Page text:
My father's flight, a United 747 from Hong Kong, arrives late at Tan Son Nhat airport in Ho Chi Minh City. It's midnight, 30 hours since Dad departed the United States and more than 40 years since he first landed at this airfield. Back then Ho Chi Minh City was Saigon, and Tan Son Nhat was essentially a military installation across the street from the headquarters of U.S. Military Assistance Command, Vietnam.
The fluorescent tubes that line the terminal ceiling highlight Dad's fatigue; the pallid light reflects his waxy complexion. As I escort him into the sweltering night, the layers he wore for the flight--heavy beige corduroy pants, an undershirt, a sweater, and a windbreaker--hang from him shabbily. Onlookers line the welcoming area, a wall of expectant faces. Preoccupied with returning relatives or prodigal sons bearing gifts from abroad, they watch him pass with the same abstract curiosity with which they view other We stern arrivals. Dad smiles wanly.
We bypass persistent cab drivers seeking fares and make our way to my Toyota; our driver, Anh Hai, has the engine running. Stocky and bowlegged, with cropped black hair and a thick mustache, Anh Hai offers my father a snappy salute and an eager handshake. Dad reaches for his suitcase, but Anh Hai won't hear of it and retrieves the bag himself. He has anticipated my father's arrival for weeks, since hearing that Dad served here during the war. Anh Hai served as a chief load master with the South Vietnamese 241st Helicopter Squadron based at Phu Cat airfield, between Nha Trang and Da Nang. He is eager to meet a kindred spirit from his youth.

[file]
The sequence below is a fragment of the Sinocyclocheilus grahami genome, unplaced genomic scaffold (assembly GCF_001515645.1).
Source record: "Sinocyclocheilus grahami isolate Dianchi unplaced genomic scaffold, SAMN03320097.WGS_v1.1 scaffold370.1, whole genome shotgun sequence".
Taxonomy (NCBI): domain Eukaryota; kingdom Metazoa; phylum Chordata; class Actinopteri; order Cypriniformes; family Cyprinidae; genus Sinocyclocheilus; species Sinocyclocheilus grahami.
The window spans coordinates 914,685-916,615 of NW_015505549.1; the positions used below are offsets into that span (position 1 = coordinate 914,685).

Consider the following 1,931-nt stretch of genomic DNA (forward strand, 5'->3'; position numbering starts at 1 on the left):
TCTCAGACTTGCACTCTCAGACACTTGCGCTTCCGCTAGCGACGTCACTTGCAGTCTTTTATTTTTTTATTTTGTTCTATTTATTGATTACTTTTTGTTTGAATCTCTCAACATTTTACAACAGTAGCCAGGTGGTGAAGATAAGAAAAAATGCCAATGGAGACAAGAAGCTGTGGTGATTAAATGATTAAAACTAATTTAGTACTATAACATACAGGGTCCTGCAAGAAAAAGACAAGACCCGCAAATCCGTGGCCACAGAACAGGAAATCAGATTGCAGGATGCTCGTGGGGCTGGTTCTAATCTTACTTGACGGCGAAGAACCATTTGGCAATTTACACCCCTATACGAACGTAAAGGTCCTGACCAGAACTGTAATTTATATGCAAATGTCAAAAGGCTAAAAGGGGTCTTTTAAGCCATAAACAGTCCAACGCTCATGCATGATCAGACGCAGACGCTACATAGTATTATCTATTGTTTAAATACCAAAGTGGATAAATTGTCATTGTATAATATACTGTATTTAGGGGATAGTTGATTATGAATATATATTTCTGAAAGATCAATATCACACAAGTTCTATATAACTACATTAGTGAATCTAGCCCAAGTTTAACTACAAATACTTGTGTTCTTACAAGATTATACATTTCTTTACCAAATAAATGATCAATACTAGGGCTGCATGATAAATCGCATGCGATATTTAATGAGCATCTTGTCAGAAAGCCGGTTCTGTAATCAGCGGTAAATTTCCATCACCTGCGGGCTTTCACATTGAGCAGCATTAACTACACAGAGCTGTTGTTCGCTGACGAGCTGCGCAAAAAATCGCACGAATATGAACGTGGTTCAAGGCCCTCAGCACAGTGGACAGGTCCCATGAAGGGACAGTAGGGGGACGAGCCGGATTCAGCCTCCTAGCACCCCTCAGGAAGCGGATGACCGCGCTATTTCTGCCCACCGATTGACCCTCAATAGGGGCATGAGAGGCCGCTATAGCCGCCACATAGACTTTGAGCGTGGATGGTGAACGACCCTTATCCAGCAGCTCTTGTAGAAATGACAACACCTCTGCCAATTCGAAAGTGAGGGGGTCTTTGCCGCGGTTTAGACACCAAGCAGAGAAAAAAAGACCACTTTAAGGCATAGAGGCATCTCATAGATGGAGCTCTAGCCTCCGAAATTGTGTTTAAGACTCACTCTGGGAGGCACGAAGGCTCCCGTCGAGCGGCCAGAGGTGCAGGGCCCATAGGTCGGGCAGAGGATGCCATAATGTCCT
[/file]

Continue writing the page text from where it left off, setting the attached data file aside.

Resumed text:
As Anh Hai eases the RAV4 into traffic, neon lights from restaurants and karaoke bars project liquid dollops of purple and crimson into the car. Even at midnight, the streets thrum with revving engines and squealing brakes. Surrounded by pedestrians in constant motion, gleaming SUVs, and run-down taxis, we are assaulted by car horns and gasoline vapors. Hundreds of motorbikes--whose riders' identities are eerily obscured behind Mickey Mouse helmets and Hello Kitty facemasks--dart and weave through traffic. Their horns bleat feebly, as if they are asphyxiating on their own exhaust.
"Saigon," Dad muses, "has been swallowed by Ho Chi Minh City."
Not that he's surprised. Since I arrived here nine months ago to begin a tour as a U.S. Foreign Service officer, I've tried to prepare him for what he would find. Little remains of the Saigon he remembers, the one he knew during the war--where the streets abounded with bicycles and open-air markets, and slow barges drifted along the river. Though relics remain, the labyrinthine streets are now swarming with Hondas and Vespas. Glass-encased, floodlit skyscrapers tower above them. Clothing shops display fashions by European designers, and electronics shops are crowded with fiat-screen TVs and the latest mobile phones. Nightclubs with DJs pump heavy bass into the teeming streets.
Everything conspires to compete with Dad's memories, so I keep the conversation simple. I point out bits of old Saigon that remain, like the Rex Hotel, where the Army held briefings the press called "the five o'clock follies" or "the jive at five." I show him the old U.S. Embassy--now the consulate where I work--and the point on its wall...